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Your Guide to Configuring and Using BitTorrent

Your Guide to Configuring and Using BitTorrent

Your Guide to Configuring and Using BitTorrent

    The BitTorrent protocol has been out in the open for around seven years now, and in that time it’s become one of the most popular methods for distributing large files on the Internet. Despite futile efforts by the RIAA and MPAA to shut down file-sharing in all its forms, people both tech-savvy and computer illiterate are using it. A few major bands have even released lossless versions of their albums using BitTorrent.

    Because so many of BitTorrent’s users are computer illiterate, and given the security features in modern computers and routers that interfere with BitTorrent’s speed effectiveness, very few people are actually using this protocol, and its associated applications, to its full potential. Here’s your guide to configuring your BitTorrent client, computer and router for the best possible speeds.

    Disclaimer: I do not support nor endorse illegal downloading of copyrighted content. Respect the rights of the creator; if you’re a creator, consider licensing your work under Creative Commons.

    BitTorrent Clients

    There are countless BitTorrent clients, including the official multi-platform client from the protocol’s creator, BitComet and uTorrent for Windows and Xtorrent and Tomato Torrent for Mac. One of the most popular clients that also happens to be cross-platform is Azureus, and it’s my personal favorite, so I’ll be using Azureus as my guide in writing this tutorial. It’s free and open source.

    Configuring Your Router

    If you’re on a network (wireless or not) at home, using a router of any kind, you may be experiencing painstakingly slow downloads. This is because most routers have built-in firewalls that block incoming connections on certain ports, and you must specifically declare your ports and configure your router to accept connections on them.

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    Here’s how to do exactly that, assuming fairly standard router settings. If you have a router that doesn’t work with these instructions, a bit of Googling around will get you the answer.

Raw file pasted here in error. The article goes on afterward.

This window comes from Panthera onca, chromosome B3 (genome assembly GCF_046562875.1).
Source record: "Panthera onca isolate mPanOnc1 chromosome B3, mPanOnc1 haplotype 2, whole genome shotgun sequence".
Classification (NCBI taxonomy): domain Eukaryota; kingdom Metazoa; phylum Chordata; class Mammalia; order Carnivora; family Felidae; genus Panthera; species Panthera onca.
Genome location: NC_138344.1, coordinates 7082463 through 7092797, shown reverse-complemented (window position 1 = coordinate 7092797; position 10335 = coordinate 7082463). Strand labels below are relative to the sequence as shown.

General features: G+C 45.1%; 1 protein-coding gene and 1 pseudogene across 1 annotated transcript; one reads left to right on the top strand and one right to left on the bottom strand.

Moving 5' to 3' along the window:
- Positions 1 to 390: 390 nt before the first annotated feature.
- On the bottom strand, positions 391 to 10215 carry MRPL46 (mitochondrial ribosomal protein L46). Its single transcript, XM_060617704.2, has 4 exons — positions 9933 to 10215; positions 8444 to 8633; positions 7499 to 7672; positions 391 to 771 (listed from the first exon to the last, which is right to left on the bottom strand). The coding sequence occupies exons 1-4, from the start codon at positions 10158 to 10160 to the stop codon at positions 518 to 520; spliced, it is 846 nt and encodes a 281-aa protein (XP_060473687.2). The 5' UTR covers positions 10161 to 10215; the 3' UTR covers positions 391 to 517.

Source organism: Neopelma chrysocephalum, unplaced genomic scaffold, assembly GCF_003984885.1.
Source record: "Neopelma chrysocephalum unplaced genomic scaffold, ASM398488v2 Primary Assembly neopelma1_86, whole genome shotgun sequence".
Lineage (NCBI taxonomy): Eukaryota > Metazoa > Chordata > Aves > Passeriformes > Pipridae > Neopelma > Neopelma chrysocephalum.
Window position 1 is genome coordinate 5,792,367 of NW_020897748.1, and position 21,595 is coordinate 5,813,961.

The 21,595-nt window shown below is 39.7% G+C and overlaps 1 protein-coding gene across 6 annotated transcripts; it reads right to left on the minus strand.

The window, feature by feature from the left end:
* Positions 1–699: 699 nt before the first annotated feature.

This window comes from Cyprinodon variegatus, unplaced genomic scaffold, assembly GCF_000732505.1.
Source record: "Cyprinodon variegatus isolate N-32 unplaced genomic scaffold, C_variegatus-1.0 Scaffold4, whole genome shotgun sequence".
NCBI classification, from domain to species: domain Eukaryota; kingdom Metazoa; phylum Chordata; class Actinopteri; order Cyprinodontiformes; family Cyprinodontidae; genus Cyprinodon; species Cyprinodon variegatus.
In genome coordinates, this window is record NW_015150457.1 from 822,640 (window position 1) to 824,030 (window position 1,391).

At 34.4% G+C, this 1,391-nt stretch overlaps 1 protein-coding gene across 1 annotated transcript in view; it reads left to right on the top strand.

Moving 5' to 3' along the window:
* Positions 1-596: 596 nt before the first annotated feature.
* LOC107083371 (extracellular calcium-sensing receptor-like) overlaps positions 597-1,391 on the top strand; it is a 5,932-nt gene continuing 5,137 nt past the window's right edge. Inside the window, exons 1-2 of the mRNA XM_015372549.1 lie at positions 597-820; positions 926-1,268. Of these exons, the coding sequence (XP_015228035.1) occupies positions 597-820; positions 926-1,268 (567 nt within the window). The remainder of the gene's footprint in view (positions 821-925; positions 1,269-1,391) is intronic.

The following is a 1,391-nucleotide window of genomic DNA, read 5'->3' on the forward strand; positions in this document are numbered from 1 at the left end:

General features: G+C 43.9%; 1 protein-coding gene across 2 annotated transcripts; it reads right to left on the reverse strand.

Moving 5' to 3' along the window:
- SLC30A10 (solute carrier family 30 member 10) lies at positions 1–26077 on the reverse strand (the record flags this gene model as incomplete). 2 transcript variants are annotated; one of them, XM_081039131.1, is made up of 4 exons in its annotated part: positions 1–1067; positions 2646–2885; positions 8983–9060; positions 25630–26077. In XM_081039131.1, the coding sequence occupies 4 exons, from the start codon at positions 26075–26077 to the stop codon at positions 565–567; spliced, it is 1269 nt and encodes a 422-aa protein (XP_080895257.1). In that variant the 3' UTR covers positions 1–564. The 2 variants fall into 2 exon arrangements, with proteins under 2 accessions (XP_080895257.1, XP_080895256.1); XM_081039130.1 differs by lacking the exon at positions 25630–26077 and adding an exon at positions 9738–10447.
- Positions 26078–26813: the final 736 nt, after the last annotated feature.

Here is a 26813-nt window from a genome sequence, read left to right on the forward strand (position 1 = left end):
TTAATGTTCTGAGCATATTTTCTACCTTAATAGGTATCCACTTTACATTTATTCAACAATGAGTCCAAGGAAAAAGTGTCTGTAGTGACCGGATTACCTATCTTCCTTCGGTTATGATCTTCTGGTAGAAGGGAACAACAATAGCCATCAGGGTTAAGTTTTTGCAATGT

1. Open your browser and head to 192.168.1.1 – this is almost always the router’s address on your network.

    2. Log-in using the user name and password you set, or the default which is probably admin for both fields.

    3. Look for a page called port forwarding, port range forwarding or something similar.

    4. Add the port range under External Port (for instance, 9080 – 9090).

    5. Enter your IP address. If you’re not sure what your IP address is, it’s a fairly easy number to find. On Windows:

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    • Go to the Start Menu, then to Run, and type in cmd. Hit Enter.
    • Type IPCONFIG. Hit Enter. This will return a few lines of information, one of which will contain your IP address (clearly marked). Go to the router settings and add it in.

    On Mac OS X (I’m using 10.5):

    • Go to System Preferences, then to Network. Your IP address will be on this page.

    6. Tick the boxes for UDP, TCP and most importantly, the one that says Enable.

    7. Head to your BitTorrent client’s preference or options page and enter the port number you’ve selected in the appropriate fields. There will most likely be one for both UDP and TCP.

    Remember to save your router’s settings, or you will need to go through this process all over again if it gets reset. It’s never as fun the second time around!

    Limit Your Maximum Upload Speed

    DSL connections have finite capacity, and if you allow your BitTorrent client to use an unlimited amount of upload bandwidth, not only will your download suffer, but your regular surfing, chatting and email use will suffer too. Keep your connection usable and your downloads snappy by setting your maximum upload speed to a sensible level.